Is Barry Larkin a Hall Of Famer.
Well….he has a National League MVP award, 11 All Star appearances [with his latest one at the age of 40], 3 gold gloves [which should have been more] and a World Series ring. He is the best and most loved Cincinnati Red over the past 25 years. He has been the leader of a franchise thru some of it’s most trying times.
But, numbers wise, he is just shy of 200 home runs, 1000 RBI, 400 stolen bases and is just short of a .300 lifetime batting average. He played his entire career in a small market. Also, in his entire time in Cincinnati….he only went to 2 postseasons and finished in the top 10 in MVP voting twice.
And though he is well loved in Cincinnati….he never really has been the “Face Of The Franchise” outside of Cincy. It has been Eric Davis…..or Chris Sabo….or Jose Rijo….or Ken Griffey, Jr. There have been huge coaching names like Lou Pinella, Davey Johnson, Tony Perez, Ray Knight and Bob Boone. Not to mention the huge clouds of Pete Rose and Marge Schott lurking overhead.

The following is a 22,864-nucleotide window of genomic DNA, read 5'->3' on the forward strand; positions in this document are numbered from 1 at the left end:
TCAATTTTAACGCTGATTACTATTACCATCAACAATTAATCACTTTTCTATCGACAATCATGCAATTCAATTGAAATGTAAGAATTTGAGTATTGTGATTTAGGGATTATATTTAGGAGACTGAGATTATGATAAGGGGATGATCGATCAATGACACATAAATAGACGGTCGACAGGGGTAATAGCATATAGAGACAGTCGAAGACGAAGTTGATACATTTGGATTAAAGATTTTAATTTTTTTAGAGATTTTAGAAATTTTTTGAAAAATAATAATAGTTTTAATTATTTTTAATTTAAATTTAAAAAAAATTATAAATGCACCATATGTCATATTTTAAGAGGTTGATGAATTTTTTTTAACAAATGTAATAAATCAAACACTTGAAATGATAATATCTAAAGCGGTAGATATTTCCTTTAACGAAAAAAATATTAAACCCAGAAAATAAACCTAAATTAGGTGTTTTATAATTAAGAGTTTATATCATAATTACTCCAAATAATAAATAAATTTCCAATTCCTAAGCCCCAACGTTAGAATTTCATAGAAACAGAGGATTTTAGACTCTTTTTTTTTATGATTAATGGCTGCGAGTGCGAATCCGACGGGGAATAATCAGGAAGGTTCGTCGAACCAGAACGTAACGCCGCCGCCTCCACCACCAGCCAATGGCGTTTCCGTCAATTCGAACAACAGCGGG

And the biggest obstacle is the fact that he was a hybrid of the generations he linked. He was an excellent defensive shortstop….but not as good as the names he came in with: Ozzie Smith, Gary Templeton, Shawn Dunston and Tony Fernandez. He was a very good hitting shortstop….but not as good as the names of today: Nomar, Jeter and A-Rod. Actually, you could compare Larkin’s numbers to Rich Aurilia and they’d look pretty much the same. And Aurilia isn’t a HOFer. Cal Ripken, Jr. was the same type of player as Larkin…..but Larkin doesn’t have “The Streak” to put him into Cooperstown.
Look at the names of the living shortstops in the Hall Of Fame. Luis Apricio, Ernie Banks, Phil Rizzuto, Ozzie Smith and Robin Yount. I’m sure many voters couldn’t really see Barry Larkin’s name alongside those greats. Just look at guys like Alan Trammel not getting over the hump.
The sad reality is that Larkin won’t make it to the Hall Of Fame….and that is a shame. For a period in the early to mid-90s….he was the best shortstop in the National League. And he has been my favorite baseball player of my lifetime.